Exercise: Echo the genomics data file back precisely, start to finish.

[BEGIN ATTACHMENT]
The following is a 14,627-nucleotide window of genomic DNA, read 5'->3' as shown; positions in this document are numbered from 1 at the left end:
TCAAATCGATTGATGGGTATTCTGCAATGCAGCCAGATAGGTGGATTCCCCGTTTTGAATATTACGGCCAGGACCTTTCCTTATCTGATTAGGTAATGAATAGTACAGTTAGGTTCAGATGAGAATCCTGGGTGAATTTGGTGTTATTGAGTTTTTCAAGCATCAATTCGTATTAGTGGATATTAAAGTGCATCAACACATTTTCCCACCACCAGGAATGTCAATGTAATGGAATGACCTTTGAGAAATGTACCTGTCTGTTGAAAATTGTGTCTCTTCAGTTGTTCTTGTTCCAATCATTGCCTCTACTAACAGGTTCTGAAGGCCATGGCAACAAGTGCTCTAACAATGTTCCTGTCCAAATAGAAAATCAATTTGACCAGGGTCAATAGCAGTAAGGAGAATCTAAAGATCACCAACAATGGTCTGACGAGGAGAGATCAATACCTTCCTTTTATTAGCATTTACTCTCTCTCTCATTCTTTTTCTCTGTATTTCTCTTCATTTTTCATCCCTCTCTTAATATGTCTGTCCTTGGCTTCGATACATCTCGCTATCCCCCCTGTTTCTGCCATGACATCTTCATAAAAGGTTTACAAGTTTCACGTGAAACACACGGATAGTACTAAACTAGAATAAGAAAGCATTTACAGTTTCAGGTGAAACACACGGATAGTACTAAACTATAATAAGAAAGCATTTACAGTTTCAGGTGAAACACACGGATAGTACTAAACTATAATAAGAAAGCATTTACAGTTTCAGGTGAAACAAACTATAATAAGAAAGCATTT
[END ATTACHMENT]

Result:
The following is a 14,627-nucleotide window of genomic DNA, read 5'->3' as shown; positions in this document are numbered from 1 at the left end:
TCAAATCGATTGATGGGTATTCTGCAATGCAGCCAGATAGGTGGATTCCCCGTTTTGAATATTACGGCCAGGACCTTTCCTTATCTGATTAGGTAATGAATAGTACAGTTAGGTTCAGATGAGAATCCTGGGTGAATTTGGTGTTATTGAGTTTTTCAAGCATCAATTCGTATTAGTGGATATTAAAGTGCATCAACACATTTTCCCACCACCAGGAATGTCAATGTAATGGAATGACCTTTGAGAAATGTACCTGTCTGTTGAAAATTGTGTCTCTTCAGTTGTTCTTGTTCCAATCATTGCCTCTACTAACAGGTTCTGAAGGCCATGGCAACAAGTGCTCTAACAATGTTCCTGTCCAAATAGAAAATCAATTTGACCAGGGTCAATAGCAGTAAGGAGAATCTAAAGATCACCAACAATGGTCTGACGAGGAGAGATCAATACCTTCCTTTTATTAGCATTTACTCTCTCTCTCATTCTTTTTCTCTGTATTTCTCTTCATTTTTCATCCCTCTCTTAATATGTCTGTCCTTGGCTTCGATACATCTCGCTATCCCCCCTGTTTCTGCCATGACATCTTCATAAAAGGTTTACAAGTTTCACGTGAAACACACGGATAGTACTAAACTAGAATAAGAAAGCATTTACAGTTTCAGGTGAAACACACGGATAGTACTAAACTATAATAAGAAAGCATTTACAGTTTCAGGTGAAACACACGGATAGTACTAAACTATAATAAGAAAGCATTTACAGTTTCAGGTGAAACAAACTATAATAAGAAAGCATTT